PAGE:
Curiously, Instituto de Córdoba is a prolific club in World Cup cracks. Osvaldo Ardiles and Mario Alberto Kempes appeared in Alta Córdoba. His outstanding performances at the Nacional 1973 drew attention. His campaigns were remarkable. Both in our environment, national team or abroad. Nobody will be able to take away the Cordoban Glory, precisely, such great glory.
Another soccer school is Rosario Central. Curiously, the scoundrels have two world champions lined up, but neither played a minute. They are defender Daniel Pedro Killer and goalkeeper Héctor Zelada. The Dog, a very tough defender, was part of the 1978 champion squad. Zelada, who had been playing in America for Mexico for years, was a call by Carlos Bilardo to buy from the local public.
Finally, there are the cases of clubs that have delivered only one world champion. One of them was Racing Club. The Academy bequeathed to a great one: Julio Jorge Carlos Olarticoechea. The Basque, three times World Cup, is one of the greats of Argentine football.
Daniel Alberto Passarella, the Great Captain, had his first professional step at Club Atlético Sarmiento. First C Championship, 1973. He only played that season with the greens. Glory awaited …
Curious is the career of Leopoldo Luque. The scorer is formed in the lower divisions of Unión de Santa Fe. But before debuting – and shining – with the tatengues, he debuted professionally in Gimnasia de Jujuy. But he is a player trained in the Tatengue world.
Pedro Pablo Pasculli, the scorer against Uruguay in Mexico 86, emerged in the lower divisions of Colón de Santa Fe. He then went through Argentinos Juniors and Italian football.
Miguel Angel Oviedo, the Tasting Oviedo, arose in the lower ones of the Barrio Jardín. Own product of Talleres de Córdoba. Another Cordovan world champion player was José Luis Cucciufo. The ill-fated defender made his professional debut in Huracán de Barrio la France. Then he went to Workshops and debuted in the First Division at Chaco For Ever, Nacional 1980.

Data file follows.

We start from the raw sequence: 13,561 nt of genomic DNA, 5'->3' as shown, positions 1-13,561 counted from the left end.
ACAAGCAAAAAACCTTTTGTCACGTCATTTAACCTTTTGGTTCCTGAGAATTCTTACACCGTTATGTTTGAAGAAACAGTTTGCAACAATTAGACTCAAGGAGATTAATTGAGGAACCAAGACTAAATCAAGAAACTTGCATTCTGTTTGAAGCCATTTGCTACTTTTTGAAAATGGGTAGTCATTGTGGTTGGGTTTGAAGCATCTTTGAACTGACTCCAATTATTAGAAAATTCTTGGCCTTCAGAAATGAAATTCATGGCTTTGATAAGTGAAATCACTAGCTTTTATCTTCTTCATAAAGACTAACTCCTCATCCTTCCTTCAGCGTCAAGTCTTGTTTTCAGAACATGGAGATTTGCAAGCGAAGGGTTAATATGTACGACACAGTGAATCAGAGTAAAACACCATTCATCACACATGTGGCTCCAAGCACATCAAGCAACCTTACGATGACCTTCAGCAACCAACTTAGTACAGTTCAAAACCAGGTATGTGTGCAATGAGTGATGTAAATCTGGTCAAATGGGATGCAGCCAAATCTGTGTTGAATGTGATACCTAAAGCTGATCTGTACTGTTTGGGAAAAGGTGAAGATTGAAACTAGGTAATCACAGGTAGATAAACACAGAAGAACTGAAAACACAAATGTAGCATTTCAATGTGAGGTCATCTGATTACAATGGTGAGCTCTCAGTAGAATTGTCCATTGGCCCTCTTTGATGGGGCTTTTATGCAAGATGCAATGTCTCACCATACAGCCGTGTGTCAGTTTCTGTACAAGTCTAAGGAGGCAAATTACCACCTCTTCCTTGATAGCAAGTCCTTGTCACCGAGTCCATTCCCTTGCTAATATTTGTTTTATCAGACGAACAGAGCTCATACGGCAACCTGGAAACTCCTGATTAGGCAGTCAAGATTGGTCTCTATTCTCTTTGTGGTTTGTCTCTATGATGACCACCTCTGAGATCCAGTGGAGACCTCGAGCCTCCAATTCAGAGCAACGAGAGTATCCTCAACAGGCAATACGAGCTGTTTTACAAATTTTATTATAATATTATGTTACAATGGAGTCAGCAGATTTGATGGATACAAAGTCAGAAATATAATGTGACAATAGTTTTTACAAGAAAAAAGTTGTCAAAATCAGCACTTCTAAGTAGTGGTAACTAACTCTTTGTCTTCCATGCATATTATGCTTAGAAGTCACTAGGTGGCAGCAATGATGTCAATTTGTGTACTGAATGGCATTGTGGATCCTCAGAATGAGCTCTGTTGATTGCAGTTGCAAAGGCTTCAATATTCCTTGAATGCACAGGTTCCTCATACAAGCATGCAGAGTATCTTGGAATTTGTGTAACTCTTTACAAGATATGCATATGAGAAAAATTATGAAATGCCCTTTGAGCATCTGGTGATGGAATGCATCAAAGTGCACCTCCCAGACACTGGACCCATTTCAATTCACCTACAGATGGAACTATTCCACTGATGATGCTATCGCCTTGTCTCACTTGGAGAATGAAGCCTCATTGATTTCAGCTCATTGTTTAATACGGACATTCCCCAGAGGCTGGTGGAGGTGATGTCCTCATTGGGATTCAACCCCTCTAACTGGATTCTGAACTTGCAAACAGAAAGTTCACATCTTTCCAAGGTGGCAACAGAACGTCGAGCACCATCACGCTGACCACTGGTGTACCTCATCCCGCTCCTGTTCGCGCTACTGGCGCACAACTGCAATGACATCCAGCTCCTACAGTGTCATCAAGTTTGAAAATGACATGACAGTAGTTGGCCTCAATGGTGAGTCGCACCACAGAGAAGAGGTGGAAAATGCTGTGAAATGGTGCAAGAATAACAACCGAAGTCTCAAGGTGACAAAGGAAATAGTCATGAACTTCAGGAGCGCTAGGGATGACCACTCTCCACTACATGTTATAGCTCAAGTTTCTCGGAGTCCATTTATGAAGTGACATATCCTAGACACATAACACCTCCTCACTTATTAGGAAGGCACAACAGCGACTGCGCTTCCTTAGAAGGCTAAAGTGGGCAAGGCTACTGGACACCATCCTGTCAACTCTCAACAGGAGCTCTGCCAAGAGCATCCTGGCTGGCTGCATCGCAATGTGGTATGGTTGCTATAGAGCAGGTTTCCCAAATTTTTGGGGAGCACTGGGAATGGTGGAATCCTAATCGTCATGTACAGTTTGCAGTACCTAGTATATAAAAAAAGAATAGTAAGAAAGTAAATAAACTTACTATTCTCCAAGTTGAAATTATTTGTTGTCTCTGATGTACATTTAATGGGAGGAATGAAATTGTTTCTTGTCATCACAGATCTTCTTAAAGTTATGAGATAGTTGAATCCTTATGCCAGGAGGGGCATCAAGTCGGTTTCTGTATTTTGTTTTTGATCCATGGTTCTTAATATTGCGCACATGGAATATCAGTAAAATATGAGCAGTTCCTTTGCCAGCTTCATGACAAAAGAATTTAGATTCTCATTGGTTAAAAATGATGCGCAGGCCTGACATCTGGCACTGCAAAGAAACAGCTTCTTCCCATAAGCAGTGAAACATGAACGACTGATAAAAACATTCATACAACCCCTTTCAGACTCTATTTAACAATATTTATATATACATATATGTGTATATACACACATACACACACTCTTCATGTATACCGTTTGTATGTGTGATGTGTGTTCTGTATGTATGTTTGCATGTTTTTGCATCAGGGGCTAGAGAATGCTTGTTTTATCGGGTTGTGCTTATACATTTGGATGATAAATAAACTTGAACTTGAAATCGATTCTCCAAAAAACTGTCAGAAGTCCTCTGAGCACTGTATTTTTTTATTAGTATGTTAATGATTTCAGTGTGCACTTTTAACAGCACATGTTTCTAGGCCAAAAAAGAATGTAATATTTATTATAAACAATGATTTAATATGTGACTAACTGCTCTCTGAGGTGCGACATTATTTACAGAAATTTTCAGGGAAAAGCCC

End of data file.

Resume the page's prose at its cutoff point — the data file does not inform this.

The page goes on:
The southern area clubs are also present. Lanús was the birthplace of Héctor Enrique, the man who gave balance to the Argentine midfield in the final phase of Mexico 1986. Today’s Mexican Ricardo La Volpe emerged – and was a figure – in Club Atlético Banfield.
In Chacarita Juniors goalkeeper Luis Alberto Islas made his debut. In Ferro Carril Oeste, defender Oscar Garré. For his part, René Orlando Houseman did it in Defensores de Belgrano. Jorge Luis Burruchaga at Arsenal de Sarandí. Luis Adolfo Galván trained in Independiente from his native Fernández. Finally, José Daniel Valencia emerged in Gimnasia y Esgrima de Jujuy. Some historical clubs that have not bequeathed world champions: Gymnastics and Fencing La Plata, Huracán, Tigre or Belgrano de Córdoba.
What was the real importance of the metropolitan rise and the soccer of the interior? If we develop it through the 43 world champions, it is really vital. Not only for the number of footballers that emerged in these championships, thirteen, but for their importance in both world titles.
A mention to the clinical eye of César Luis Menotti is necessary to make up the 1978 World Champion squad. He had no problem summoning soccer players from the provinces that emerged from the Nationals. Osvaldo Ardiles and Mario Alberto Kempes, as we said, figures from the Córdoba Institute in the National of 1973. Luis Adolfo Galván, José Daniel Valencia and Miguel Angel Oviedo were figures from Talleres de Córdoba, a great team of those years.
Curious is the case of Leopoldo Jacinto Luque. A man who became famous. Before, he fought both inside and on the metropolitan rise. First in Jujuy Gymnastics and Central Norte de Salta. In 1974 he converted vital goals for the return of Unión de Santa Fe to the First Division.
But other cracks arose in the soccer of the provinces. José Cuciuffo was the figure of the Cordovan Hurricane. He went to Workshops in 1979. He had a great campaign until he was transferred to Vélez Sársfield in 1982.
And the reviled world of ascent? He is not far behind with a striking fact: three footballers – of great importance – debuted in the First C championship. They were René Houseman (Defensores de Belgrano, 1972), Daniel Passarella (Sarmiento, 1973) and Héctor Enrique (Lanús , 1980).